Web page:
Effects of slavery persist, says author speaking at EvCC
With those words, author and educator Joy DeGruy closed a challenging, thought- provoking talk at Gustavus Adlolphus College. Her 2011 lecture at the Minnesota college delved deeply into the most painful aspect of American history.
That subject is slavery.
DeGruy's scholarship brings the injustice and inhumanity of slavery in America out of the history books, making connections to today's social ills. A faculty member at Portland State University, DeGruy is the author of "Post Traumatic Slave Syndrome: America's Legacy of Enduring Injury and Healing."
The very word makes people uncomfortable, DeGruy said in her talk at the small college. "Just the title, I wondered why I was experiencing such push-back," she told her audience.
Today, DeGruy will address the legacy of American slavery at two free Black History Month talks at Everett Community College. Her talks, at 11:30 a.m. and again at 6 p.m. in the Wilderness Auditorium of the Henry M. Jackson Conference Center, are free and open to the public.
In her work, based on social science research, DeGruy has developed a theory linking the troubles many black Americans experience today to multigenerational traumas resulting from slavery. Symptoms she believes date back to slavery and the institutional racism that followed abolition 150 years ago include depression and self-destructive behaviors, anger and violence, and what she calls internalized racism.
With master's degrees in social work and clinical psychology and a doctorate in social work, DeGruy is an assistant professor at Portland State. Her talks here are sponsored by EvCC's Student Programs Board, Black Student Union, Community Advisory Committee and Outreach and the college Diversity & Equity Center.
DeGruy has taught a graduate course called "Post Traumatic Slave Syndrome," and in 2011 said that "people of color walk in at the 600-level."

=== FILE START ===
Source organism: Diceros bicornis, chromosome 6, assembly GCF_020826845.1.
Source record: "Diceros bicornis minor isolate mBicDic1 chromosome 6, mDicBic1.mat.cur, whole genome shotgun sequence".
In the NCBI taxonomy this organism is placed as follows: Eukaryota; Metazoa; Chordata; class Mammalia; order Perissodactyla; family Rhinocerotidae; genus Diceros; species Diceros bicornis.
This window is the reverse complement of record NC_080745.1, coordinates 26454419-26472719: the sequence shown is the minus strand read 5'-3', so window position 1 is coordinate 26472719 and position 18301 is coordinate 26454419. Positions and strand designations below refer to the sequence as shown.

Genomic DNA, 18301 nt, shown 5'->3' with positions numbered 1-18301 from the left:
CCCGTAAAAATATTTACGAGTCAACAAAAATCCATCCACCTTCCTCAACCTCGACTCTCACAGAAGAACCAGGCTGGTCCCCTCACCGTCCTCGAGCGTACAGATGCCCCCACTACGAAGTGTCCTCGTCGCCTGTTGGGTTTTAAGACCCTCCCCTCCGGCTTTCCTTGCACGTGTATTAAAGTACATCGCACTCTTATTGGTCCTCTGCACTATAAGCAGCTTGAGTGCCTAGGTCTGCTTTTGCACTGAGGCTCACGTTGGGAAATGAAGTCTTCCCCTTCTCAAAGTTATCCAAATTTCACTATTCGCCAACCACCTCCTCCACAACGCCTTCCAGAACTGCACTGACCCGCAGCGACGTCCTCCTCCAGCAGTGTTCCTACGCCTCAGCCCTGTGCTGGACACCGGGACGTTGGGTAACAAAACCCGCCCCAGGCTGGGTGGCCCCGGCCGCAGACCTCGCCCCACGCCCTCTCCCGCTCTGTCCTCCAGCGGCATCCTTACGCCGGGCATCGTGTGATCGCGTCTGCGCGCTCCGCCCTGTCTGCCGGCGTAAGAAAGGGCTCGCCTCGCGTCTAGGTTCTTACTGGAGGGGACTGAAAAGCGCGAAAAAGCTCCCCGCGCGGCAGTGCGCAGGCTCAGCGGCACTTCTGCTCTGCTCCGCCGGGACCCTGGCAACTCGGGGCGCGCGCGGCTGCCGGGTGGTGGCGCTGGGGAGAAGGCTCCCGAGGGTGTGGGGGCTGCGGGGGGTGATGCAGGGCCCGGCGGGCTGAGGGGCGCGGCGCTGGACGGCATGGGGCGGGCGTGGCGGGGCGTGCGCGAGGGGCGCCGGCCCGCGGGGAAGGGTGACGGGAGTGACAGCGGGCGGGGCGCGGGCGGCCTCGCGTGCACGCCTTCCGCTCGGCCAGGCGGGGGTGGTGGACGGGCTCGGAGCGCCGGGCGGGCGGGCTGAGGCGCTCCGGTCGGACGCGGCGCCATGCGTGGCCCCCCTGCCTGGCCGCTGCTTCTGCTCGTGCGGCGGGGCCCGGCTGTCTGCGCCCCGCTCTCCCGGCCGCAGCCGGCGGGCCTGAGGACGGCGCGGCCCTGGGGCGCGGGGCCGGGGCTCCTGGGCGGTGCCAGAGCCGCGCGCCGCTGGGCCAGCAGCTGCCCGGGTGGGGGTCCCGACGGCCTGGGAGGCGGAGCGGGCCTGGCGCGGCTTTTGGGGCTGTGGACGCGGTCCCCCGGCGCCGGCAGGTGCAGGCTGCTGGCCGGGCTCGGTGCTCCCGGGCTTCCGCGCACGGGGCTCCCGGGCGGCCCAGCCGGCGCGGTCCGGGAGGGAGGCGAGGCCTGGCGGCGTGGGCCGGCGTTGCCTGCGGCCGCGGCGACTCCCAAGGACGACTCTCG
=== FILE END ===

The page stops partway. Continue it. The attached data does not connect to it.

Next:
Nigel Lindsey, 20, is president of EvCC's Black Student Union. He hopes DeGruy's talks today raise awareness of black history and help people see that racism still exists.
Raised in south Seattle, Lindsey was a student athlete at Skagit Valley College in Mount Vernon last year. And last year, he said, he heard racial slurs several times while shopping at a nearby Burlington mall.
"We do have an African American in the White House. It's a step, like many steps," he said Tuesday. "Racism and discrimination are still alive. It's little comments, how people react to you. I know firsthand."
Now living in Everett, Lindsey feels welcome on the EvCC campus. He said about a dozen people regularly attend Black Student Union meetings. "It's a place for open-minded students. We like to have African Americans there, but it's open to people of all colors to come together," he said.
The group is a comfortable place to talk about "touchy topics," Lindsey said. "No matter how ignorant you think you sound -- we're all ignorant in some ways. I have come to realize that I have discriminated, and have been discriminated against."
Rickey Mason, 27, a Black Student Union officer last quarter at EvCC, is glad DeGruy is coming to campus today. "It's important. It's an opportunity to bring awareness to the college in a compelling way," Mason said.
Black history "is a vital part of American history," Mason said. "As Americans, we're in a very interesting time now. If we want to move forward as a country, some of these things should be brought out."
Julie Muhlstein: 425-339-3460, email@example.com.
Author at EvCC
Joy DeGruy, author of "Post Traumatic Slave Syndrome: America's Legacy of Enduring Injury and Healing," will present two free Black History Month lectures today at Everett Community College. She will speak from 11:30 a.m.-1 p.m. and at 6 p.m. today in the Henry M. Jackson Conference Center Wilderness Auditorium on campus, 2000 Tower St., Everett. Parking free for evening lecture, and there will be a 5:30 p.m. reception.
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